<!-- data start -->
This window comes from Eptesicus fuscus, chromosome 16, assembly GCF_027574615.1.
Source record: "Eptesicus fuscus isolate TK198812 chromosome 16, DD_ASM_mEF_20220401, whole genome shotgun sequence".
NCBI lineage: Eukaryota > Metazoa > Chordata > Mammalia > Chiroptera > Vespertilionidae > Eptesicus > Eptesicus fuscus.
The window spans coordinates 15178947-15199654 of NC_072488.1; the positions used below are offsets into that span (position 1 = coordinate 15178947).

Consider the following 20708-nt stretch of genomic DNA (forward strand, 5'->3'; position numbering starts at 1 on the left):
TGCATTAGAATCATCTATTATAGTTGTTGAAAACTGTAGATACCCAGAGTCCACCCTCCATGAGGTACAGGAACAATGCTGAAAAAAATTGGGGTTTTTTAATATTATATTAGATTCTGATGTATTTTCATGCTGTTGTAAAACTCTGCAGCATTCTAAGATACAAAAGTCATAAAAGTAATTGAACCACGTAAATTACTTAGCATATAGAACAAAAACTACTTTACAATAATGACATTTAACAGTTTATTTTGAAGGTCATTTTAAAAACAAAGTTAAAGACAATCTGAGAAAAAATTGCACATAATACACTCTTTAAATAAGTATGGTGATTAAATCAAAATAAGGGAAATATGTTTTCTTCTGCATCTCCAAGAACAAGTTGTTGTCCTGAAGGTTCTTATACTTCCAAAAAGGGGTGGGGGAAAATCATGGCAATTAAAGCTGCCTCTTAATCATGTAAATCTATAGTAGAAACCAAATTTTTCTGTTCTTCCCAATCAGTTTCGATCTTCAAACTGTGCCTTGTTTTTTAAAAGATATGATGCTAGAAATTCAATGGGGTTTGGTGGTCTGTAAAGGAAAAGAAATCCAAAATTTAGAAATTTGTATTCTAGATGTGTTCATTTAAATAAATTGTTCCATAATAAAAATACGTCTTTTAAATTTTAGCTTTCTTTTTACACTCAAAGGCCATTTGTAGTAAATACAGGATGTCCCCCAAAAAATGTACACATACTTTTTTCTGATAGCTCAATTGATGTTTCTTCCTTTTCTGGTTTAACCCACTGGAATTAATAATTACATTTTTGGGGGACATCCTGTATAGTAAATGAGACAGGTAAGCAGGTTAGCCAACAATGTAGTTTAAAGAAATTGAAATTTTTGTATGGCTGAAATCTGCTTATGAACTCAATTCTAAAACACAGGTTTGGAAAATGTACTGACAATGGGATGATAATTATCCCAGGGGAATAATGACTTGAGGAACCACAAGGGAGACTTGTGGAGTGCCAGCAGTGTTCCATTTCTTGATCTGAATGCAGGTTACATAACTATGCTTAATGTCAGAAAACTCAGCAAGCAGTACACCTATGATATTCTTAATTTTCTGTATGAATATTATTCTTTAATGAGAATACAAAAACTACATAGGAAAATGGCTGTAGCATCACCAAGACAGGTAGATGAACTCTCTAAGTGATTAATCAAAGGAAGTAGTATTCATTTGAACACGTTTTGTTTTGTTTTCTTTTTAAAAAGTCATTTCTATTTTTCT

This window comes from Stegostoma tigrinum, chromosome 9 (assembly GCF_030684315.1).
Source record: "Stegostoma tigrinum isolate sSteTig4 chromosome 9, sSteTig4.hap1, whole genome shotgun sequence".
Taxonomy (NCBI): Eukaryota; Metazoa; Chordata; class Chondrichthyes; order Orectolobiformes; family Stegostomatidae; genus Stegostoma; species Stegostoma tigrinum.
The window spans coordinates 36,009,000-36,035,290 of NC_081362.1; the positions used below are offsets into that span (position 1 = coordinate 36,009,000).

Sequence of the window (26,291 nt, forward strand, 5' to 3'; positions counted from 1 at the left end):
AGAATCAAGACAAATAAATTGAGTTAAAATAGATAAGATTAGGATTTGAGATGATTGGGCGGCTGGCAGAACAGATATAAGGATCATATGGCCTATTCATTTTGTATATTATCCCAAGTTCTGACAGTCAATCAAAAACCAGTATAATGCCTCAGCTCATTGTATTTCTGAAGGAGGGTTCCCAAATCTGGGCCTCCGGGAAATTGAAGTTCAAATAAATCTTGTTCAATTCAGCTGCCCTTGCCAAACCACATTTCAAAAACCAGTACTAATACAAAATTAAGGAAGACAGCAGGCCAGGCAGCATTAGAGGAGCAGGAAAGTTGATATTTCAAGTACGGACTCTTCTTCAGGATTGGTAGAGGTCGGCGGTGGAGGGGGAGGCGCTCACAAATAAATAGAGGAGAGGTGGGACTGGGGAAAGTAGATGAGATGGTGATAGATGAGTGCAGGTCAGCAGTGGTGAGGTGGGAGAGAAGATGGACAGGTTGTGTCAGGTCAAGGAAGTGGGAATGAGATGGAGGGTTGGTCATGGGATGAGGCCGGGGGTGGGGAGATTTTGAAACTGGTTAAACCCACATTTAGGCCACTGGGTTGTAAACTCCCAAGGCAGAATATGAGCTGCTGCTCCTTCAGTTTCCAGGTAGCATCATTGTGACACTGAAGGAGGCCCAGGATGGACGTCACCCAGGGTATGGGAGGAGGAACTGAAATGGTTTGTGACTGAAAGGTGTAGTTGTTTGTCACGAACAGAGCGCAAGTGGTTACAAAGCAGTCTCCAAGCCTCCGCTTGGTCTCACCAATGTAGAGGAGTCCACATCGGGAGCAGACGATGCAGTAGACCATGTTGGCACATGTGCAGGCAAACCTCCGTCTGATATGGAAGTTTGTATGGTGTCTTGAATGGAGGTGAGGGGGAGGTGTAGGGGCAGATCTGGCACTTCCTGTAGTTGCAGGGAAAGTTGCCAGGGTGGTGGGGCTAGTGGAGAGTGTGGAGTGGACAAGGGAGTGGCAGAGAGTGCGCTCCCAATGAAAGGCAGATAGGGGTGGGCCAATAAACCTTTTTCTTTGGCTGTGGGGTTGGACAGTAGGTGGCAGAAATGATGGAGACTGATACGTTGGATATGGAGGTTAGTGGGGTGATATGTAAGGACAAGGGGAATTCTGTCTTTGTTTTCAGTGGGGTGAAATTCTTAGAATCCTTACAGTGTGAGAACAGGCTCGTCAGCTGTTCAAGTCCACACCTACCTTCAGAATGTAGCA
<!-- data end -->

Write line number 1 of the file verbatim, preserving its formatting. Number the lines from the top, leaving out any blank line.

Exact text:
This window comes from Eptesicus fuscus, chromosome 16, assembly GCF_027574615.1.